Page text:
The sumo kettlebell pull to the chin is an exercise with which you can diversify your CrossFit workouts. Basically, this exercise is a derivative of the sumo-style deadlift and the narrow grip broach.
In terms of biomechanics, such a pull is most reminiscent of taking a barbell to the chest (as well as kettlebells or dumbbells) in any way – the principle of operation is almost the same.
The benefits of exercise
With this exercise, you can perfectly develop the strength endurance of the muscles of the legs and shoulder girdle. To do this, you need to work for a large number of repetitions with light weight. Then the progress in thrusters, barbells to the chest, shvungs and barbell pulls to the chin will be much stronger.
Moreover, this exercise is very suitable for working against the clock. For example, set a goal to complete 50 sumo kettlebell rows to the chin in one minute. First, you master it 20 times, then 30, 40 and so on. This will allow your muscles to adapt to faster work, and your records in many CrossFit complexes will improve. The fact is that you will tune the psyche so that the brain gives a signal to the muscles to work in a mode of short rest time between contractions. It increases aerobic and anaerobic endurance. In addition, you spend a lot more energy and burn fat more, since glycogen stores are depleted quite quickly during this training.
What muscles work?
The movement can be roughly divided into two phases: a sumo deadlift and a narrow grip pull to the chin.
With the deadlift, the main work falls on:
- adductor muscles of the thigh;
- gluteal muscles;
The biceps of the hip and the extensors of the spine work a little less.
When the knees are fully extended, we begin to pull the kettlebell towards the chin. The main working muscle groups in this case are the deltoid muscles (especially the anterior bundle) and the trapezium. A small portion of the load also falls on the biceps and forearms.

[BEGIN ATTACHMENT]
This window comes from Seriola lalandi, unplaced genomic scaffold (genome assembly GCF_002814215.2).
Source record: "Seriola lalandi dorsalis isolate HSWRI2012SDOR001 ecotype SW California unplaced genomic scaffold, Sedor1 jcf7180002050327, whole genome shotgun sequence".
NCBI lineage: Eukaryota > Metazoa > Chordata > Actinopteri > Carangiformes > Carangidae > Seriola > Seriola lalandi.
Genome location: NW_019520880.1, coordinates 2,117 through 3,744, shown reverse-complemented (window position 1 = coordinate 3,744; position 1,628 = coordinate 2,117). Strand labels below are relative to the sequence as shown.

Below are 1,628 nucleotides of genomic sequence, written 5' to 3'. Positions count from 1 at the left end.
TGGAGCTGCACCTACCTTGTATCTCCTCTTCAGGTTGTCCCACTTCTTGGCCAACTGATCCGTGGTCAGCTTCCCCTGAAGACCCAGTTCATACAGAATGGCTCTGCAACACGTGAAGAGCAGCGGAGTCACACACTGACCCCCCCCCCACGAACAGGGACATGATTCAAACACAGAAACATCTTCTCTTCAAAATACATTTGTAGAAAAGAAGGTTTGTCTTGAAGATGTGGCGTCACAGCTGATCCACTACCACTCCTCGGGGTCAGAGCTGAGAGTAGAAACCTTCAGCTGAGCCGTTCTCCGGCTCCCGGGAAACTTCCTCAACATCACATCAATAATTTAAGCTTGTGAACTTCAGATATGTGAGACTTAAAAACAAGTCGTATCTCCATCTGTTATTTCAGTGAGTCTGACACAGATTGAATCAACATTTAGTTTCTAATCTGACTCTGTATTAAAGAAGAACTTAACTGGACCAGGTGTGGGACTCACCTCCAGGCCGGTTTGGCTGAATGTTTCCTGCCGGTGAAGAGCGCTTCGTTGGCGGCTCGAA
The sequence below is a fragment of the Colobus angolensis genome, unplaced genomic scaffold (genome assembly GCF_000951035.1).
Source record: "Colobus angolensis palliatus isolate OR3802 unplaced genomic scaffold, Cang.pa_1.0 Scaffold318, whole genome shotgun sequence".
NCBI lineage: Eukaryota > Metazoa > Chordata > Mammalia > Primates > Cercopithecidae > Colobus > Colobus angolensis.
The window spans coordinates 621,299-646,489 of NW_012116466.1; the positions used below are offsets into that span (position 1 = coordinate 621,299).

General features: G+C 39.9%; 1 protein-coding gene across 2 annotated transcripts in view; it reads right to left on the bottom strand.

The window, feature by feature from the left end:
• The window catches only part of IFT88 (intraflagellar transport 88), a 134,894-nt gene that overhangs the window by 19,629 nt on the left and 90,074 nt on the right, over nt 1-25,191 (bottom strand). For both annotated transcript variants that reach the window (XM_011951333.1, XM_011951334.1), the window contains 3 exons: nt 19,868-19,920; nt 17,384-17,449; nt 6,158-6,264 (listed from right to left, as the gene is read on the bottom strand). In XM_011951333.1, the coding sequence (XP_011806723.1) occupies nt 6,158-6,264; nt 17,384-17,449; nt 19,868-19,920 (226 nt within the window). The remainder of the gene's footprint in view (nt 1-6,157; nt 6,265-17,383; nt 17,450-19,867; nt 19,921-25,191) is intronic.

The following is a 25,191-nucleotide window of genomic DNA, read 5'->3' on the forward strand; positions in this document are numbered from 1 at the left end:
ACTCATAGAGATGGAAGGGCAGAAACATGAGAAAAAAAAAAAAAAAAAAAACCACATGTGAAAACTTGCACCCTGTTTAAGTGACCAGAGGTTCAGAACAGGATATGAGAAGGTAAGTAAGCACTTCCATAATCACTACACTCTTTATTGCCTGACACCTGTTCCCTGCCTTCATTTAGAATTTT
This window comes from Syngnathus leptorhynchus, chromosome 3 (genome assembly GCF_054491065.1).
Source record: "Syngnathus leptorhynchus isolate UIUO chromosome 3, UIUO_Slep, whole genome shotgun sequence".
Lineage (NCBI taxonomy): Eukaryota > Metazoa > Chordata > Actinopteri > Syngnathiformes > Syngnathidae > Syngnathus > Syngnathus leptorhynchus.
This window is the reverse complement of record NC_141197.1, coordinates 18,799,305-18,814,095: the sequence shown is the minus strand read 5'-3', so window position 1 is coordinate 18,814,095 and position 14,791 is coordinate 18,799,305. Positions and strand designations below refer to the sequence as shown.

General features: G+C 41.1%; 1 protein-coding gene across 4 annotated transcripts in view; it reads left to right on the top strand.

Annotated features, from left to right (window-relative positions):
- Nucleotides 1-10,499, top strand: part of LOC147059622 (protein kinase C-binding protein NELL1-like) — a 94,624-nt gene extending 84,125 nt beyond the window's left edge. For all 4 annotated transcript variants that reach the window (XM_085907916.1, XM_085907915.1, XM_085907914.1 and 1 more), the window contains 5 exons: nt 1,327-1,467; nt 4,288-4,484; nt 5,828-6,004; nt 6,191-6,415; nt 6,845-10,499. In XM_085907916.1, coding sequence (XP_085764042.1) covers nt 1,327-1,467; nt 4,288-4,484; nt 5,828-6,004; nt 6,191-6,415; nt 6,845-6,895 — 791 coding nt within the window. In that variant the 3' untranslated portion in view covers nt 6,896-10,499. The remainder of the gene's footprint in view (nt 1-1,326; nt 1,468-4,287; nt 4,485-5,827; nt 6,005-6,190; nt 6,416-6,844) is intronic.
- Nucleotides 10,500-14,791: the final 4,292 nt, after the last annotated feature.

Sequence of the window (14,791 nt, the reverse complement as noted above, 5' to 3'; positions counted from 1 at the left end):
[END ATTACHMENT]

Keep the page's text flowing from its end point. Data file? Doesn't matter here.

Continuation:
During the entire movement, the abdominal muscles act as stabilizers, due to which we maintain balance and do not allow the weight to fall down too sharply.
The technique for performing the exercise looks like this:
- 1 Place the kettlebell on the floor in front of you. The bow of the weight should be parallel to the body. Place your feet a little wider. How wide depends on your stretch, you shouldn’t feel any discomfort in the inner thigh.
- 2 Keep your back as straight as possible, only a slight forward bend (literally 10-15 degrees) is allowed. Without bending down, sit down and grab the bow of the kettlebell with both hands. Use a closed grip.
- 3 Using your leg muscles, stand with the dumbbells. Keep your back straight throughout the entire lift. The movement should be as explosive and fast as possible in order to give the weight good momentum. Then the shoulders will not fatigue as quickly and you will be able to do more reps. The same principle of operation is applied when swinging the kettlebell with both hands in front of you.
- 4 When you have fully straightened and straightened your knees, the weight should “fly up” a little more by inertia. This is what you need to take advantage of. You do not need to pull her to the chest, you just need to continue her movement. Slightly straining your shoulders and bending your elbows, pull the kettlebell up to about chest level. The movement is performed in much the same way as the barbell pull to the chin with a narrow grip. To emphasize the load on the shoulders, rather than on the trapezium, when lifting, spread your elbows to the sides. At the top, the elbow should be above the hand.
- 5 After that, do the next repetition. If you are working in a crossfit complex, where you need to perform as many repetitions as possible for a while, you need to put the kettlebell down as sharply as possible, tilting your back down. If not, do the same, only in reverse order.